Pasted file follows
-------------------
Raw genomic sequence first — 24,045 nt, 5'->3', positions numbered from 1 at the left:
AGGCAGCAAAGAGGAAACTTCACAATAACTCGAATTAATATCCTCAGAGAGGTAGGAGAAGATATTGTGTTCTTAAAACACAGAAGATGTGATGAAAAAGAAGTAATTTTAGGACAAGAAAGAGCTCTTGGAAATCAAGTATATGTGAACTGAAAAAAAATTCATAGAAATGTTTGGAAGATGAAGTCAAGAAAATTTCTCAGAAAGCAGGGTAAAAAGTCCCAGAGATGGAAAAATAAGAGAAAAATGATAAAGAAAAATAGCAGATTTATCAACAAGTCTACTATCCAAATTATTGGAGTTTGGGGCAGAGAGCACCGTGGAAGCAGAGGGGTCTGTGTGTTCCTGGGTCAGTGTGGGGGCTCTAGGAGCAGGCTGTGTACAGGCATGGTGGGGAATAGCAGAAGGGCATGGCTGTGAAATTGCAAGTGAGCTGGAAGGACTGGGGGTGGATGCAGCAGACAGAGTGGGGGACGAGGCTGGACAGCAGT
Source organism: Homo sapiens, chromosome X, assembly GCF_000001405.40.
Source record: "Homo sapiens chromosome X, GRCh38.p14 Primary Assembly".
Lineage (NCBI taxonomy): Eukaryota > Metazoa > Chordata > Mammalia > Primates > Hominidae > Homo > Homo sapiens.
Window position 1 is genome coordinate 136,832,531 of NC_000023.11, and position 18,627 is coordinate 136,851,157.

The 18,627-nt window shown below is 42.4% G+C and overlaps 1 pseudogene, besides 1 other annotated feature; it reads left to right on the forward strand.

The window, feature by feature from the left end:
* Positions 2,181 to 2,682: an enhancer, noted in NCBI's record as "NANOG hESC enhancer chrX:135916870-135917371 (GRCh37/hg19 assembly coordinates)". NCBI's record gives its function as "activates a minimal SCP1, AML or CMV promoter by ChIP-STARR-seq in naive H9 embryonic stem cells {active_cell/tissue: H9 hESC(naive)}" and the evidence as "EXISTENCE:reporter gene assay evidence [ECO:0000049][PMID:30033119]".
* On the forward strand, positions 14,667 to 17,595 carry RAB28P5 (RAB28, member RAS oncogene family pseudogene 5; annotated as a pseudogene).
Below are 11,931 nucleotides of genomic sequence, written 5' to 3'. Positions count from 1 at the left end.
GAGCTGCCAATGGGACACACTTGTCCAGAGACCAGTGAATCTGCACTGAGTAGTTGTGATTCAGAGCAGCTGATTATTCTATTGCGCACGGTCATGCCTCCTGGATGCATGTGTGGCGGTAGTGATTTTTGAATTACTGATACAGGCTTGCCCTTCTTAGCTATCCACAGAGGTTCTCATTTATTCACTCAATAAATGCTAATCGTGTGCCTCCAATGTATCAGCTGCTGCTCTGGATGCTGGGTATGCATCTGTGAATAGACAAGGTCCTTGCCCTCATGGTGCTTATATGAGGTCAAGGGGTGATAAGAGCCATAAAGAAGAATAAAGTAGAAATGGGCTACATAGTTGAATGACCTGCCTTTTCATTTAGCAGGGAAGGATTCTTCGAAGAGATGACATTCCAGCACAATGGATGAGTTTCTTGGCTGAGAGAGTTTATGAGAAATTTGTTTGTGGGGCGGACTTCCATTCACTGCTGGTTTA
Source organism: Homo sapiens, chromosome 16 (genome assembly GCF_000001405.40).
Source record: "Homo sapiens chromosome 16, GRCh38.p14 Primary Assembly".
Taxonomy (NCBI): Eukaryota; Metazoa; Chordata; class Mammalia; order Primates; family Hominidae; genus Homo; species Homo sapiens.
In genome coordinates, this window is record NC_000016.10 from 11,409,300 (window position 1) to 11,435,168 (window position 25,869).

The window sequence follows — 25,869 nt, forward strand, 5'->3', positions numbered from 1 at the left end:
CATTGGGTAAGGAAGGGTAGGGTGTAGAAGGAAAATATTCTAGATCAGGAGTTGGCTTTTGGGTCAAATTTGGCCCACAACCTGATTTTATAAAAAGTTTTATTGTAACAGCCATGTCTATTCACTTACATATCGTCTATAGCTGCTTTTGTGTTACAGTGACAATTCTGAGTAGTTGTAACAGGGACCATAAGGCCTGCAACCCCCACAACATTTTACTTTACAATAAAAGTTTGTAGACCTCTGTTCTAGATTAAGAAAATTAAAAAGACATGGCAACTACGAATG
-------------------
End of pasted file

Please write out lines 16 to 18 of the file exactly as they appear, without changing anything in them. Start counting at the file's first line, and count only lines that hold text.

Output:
In genome coordinates, this window is record NC_000016.10 from 11,409,300 (window position 1) to 11,435,168 (window position 25,869).

The window sequence follows — 25,869 nt, forward strand, 5'->3', positions numbered from 1 at the left end:
CATTGGGTAAGGAAGGGTAGGGTGTAGAAGGAAAATATTCTAGATCAGGAGTTGGCTTTTGGGTCAAATTTGGCCCACAACCTGATTTTATAAAAAGTTTTATTGTAACAGCCATGTCTATTCACTTACATATCGTCTATAGCTGCTTTTGTGTTACAGTGACAATTCTGAGTAGTTGTAACAGGGACCATAAGGCCTGCAACCCCCACAACATTTTACTTTACAATAAAAGTTTGTAGACCTCTGTTCTAGATTAAGAAAATTAAAAAGACATGGCAACTACGAATG